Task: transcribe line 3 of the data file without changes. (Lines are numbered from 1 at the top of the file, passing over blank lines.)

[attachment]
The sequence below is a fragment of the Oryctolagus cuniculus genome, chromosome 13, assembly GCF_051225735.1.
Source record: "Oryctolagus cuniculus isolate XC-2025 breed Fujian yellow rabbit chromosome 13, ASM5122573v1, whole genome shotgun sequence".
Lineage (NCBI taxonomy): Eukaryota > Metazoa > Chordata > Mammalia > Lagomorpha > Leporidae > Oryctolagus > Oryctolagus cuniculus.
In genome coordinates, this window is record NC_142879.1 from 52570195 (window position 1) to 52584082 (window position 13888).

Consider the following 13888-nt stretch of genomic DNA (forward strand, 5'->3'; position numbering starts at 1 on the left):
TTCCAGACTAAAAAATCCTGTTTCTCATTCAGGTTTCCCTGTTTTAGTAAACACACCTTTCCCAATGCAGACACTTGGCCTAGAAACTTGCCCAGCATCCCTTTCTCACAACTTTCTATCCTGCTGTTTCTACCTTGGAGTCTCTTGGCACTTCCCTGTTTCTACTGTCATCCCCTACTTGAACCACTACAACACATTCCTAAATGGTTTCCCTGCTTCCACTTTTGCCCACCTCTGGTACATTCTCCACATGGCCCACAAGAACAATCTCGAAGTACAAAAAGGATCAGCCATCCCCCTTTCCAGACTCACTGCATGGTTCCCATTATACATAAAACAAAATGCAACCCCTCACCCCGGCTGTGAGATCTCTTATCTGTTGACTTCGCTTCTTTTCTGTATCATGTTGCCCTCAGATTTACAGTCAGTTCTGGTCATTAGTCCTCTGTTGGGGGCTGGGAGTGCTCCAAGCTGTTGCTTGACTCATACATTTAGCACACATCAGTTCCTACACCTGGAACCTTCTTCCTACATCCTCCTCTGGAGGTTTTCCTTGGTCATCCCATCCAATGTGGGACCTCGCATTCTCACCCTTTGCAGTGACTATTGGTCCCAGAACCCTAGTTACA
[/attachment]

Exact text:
Lineage (NCBI taxonomy): Eukaryota > Metazoa > Chordata > Mammalia > Lagomorpha > Leporidae > Oryctolagus > Oryctolagus cuniculus.